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WNTI 2021 Annual Report


2021 Annual Report Executive Summary

Since its inception in 2006, the Western Native Trout Initiative has directed over $6 million in federal fish habitat funds leveraged with over $47.6 million public and private matching dollars for 223 priority native trout conservation and outreach projects. By leveraging funding provided to WNTI by the National Fish Habitat Partnership, WNTI and over 350 partners to date, have successfully improved the status of western native trout populations in 12 western states including Alaska.  With the collaboration and coordination of WNTI Partners, together we have removed 138 barriers to fish passage, reconnected or improved 1,741 miles of native trout habitat, and placed 41 protective fish barriers to conserve important native trout conservation populations. In addition, WNTI has funded 1,123 watershed, fish population and habitat surveys.

 

In 2021, WNTI and our partners funded 15 habitat projects benefitting WNTI focal species with a total of $258,333 National Fish Habitat Partnership funds and $502,000 in other grants, leveraged with $3,630,265 in partner contributions for a total projects value of $4,390,598.

 

An ongoing partnership with the Resources Legacy Fund (RLF) through their Open Rivers Fund, continued to support our ongoing work on seven projects in the Upper Bear River in Idaho, Utah, and Wyoming to benefit Bonneville Cutthroat Trout, recreational fishing, and local communities and ranchers who divert water for irrigation. RLF also continued to support WNTI’s portfolio of projects in the Warner Lakes Basin in southeast Oregon to benefit Warner Lakes Redband Trout (State Sensitive and Federal Species of Concern), Warner sucker (listed as Threatened under the Endangered Species Act), recreational fishing, ranchers, and landowners.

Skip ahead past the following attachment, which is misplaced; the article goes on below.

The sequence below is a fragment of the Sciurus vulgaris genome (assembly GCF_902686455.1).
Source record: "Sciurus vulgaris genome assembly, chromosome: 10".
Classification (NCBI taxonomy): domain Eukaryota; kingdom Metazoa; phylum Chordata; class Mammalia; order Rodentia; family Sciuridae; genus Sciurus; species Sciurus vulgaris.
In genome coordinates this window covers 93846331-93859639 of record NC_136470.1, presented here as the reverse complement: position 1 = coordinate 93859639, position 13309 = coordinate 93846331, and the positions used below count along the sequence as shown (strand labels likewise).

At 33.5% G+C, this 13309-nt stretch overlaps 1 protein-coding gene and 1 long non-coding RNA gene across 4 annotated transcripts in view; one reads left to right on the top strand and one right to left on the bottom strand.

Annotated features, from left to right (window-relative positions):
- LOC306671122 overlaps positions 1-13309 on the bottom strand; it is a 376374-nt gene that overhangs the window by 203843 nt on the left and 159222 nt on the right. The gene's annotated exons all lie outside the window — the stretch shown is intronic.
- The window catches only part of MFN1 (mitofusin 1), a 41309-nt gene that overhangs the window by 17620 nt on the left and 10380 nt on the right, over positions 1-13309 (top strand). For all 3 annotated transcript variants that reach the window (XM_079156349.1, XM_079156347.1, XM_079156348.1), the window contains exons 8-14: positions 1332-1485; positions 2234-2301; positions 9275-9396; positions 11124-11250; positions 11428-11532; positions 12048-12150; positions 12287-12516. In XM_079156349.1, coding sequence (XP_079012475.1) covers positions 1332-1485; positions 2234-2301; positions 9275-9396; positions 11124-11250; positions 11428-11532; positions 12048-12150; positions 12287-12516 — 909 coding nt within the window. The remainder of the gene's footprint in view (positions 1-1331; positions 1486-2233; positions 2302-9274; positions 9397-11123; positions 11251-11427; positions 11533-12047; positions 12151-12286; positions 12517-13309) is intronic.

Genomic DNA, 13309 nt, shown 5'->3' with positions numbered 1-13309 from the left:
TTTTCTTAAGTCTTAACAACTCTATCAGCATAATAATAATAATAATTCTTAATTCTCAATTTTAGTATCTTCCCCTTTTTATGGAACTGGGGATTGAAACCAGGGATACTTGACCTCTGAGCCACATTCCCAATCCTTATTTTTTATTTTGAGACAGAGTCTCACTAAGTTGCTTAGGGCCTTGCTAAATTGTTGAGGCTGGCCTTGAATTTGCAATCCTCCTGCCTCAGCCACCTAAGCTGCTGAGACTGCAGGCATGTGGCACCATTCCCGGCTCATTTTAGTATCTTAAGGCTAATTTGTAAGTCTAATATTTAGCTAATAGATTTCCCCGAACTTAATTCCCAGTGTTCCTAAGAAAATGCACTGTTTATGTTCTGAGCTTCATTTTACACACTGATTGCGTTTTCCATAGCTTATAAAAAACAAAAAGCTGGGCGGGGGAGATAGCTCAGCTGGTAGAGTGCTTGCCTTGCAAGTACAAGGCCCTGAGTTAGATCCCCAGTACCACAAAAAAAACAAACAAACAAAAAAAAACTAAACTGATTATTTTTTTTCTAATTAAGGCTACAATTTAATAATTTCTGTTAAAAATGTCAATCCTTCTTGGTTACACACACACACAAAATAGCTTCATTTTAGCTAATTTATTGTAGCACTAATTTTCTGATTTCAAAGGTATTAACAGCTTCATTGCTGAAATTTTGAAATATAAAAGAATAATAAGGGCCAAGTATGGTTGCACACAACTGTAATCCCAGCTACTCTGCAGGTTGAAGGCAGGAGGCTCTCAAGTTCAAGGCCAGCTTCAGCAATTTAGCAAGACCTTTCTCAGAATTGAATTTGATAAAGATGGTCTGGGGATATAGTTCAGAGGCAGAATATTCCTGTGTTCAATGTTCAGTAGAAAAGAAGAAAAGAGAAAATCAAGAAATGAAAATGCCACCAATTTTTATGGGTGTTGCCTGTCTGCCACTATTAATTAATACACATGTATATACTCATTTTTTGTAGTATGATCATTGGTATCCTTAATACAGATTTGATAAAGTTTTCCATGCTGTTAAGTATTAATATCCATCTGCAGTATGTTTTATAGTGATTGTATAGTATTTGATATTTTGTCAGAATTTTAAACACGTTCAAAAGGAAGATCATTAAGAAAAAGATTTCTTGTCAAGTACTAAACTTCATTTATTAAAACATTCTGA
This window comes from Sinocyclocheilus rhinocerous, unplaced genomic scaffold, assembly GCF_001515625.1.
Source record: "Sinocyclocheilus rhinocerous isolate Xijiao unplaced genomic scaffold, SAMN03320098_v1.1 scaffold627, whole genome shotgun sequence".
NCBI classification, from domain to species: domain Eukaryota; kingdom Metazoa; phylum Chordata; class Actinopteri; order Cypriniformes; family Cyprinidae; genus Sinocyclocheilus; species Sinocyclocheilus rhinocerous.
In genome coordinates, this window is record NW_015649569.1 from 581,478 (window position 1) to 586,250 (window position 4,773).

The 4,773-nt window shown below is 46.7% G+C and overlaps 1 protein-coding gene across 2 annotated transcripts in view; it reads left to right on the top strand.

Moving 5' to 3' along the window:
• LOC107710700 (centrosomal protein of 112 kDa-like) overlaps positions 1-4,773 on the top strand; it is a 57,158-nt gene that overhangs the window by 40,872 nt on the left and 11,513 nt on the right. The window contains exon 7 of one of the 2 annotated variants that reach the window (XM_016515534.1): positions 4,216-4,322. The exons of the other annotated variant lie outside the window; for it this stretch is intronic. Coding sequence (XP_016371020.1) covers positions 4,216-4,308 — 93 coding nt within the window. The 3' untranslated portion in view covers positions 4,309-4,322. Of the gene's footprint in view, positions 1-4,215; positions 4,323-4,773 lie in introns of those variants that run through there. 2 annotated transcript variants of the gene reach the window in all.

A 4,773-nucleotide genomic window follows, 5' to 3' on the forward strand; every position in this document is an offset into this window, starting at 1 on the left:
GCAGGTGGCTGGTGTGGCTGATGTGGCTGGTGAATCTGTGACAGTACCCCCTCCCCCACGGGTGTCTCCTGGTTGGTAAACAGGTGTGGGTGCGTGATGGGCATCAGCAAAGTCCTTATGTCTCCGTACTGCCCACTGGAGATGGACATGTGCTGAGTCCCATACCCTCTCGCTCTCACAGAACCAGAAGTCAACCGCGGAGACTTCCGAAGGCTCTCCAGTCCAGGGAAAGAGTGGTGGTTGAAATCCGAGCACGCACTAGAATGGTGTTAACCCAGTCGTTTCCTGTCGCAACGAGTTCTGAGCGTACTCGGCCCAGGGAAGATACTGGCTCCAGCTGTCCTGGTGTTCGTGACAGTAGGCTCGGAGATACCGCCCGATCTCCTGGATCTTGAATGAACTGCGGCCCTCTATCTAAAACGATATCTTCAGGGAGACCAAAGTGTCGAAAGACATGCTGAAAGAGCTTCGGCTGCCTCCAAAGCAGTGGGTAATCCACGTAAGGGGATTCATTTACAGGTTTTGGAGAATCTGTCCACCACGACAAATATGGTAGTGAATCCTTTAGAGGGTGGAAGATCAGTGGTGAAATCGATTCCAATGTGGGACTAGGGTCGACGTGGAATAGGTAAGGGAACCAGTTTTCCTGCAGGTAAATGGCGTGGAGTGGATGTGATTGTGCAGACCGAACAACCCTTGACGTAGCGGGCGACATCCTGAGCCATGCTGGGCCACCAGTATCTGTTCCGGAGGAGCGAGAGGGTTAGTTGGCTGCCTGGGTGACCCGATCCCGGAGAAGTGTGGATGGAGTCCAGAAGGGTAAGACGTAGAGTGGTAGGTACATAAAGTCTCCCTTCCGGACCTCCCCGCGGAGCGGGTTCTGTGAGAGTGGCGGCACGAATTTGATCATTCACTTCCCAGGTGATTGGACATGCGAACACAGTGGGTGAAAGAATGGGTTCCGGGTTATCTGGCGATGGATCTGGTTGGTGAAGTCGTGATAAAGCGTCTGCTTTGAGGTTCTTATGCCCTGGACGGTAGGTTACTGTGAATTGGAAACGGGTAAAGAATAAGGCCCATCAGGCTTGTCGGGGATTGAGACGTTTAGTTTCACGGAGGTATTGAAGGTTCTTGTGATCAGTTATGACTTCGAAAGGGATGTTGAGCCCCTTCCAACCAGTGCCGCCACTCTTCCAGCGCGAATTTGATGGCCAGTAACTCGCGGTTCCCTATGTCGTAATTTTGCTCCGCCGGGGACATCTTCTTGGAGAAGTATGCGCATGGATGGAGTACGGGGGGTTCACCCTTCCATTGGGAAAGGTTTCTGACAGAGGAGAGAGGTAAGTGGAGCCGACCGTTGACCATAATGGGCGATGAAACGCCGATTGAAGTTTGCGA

The National Oceanic and Atmospheric Administration (NOAA) Office of Habitat Conservation and the Recreational Fisheries Initiative funding of $52,156 supported a four phased project benefitting Coastal Cutthroat Trout in Prince William Sound in Alaska, the western and northernmost distribution of the species. The project involves professional fish biologists, recreational anglers, licensed guides and citizen scientists to model potential Coastal Cutthroat Trout streams, host fishing forums and outreach presentations to local fishing organizations, conduct field sampling and sharing project results through presentations, an informational brochure, social media, and a video. Data collected will help fill gaps in the range-wide Coastal Cutthroat Trout Assessment, co-funded by WNTI and completed in 2016, and generate nominations to the Alaska Anadromous Waters Catalog.

 

Collectively, the 15 projects funded in 2021 will remove or bypass 13 barriers to restore access to 301 miles of stream for fish passage, restore 9.5 miles of riparian habitat, complete 67 habitat assessments, and assess 356 fish populations and 1,048 stream miles.

 

Work continued in 2021 by the National Fish Habitat Partnership program (NFHP) Board of Directors and the 20 nationally recognized Fish Habitat Partnerships, including WNTI, to transition the NFHP program to meet the requirements of the 2020 America’s Conservation Enhancement (ACE Act). The ACE Act reauthorized the North American Wetlands Conservation Act (NAWCA) and codified NFHP, two of the most successful voluntary conservation efforts in the nation. Visit bit.ly/3rWExK6.

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  • Publication Date August 10, 2022
  • Update Date August 10, 2022
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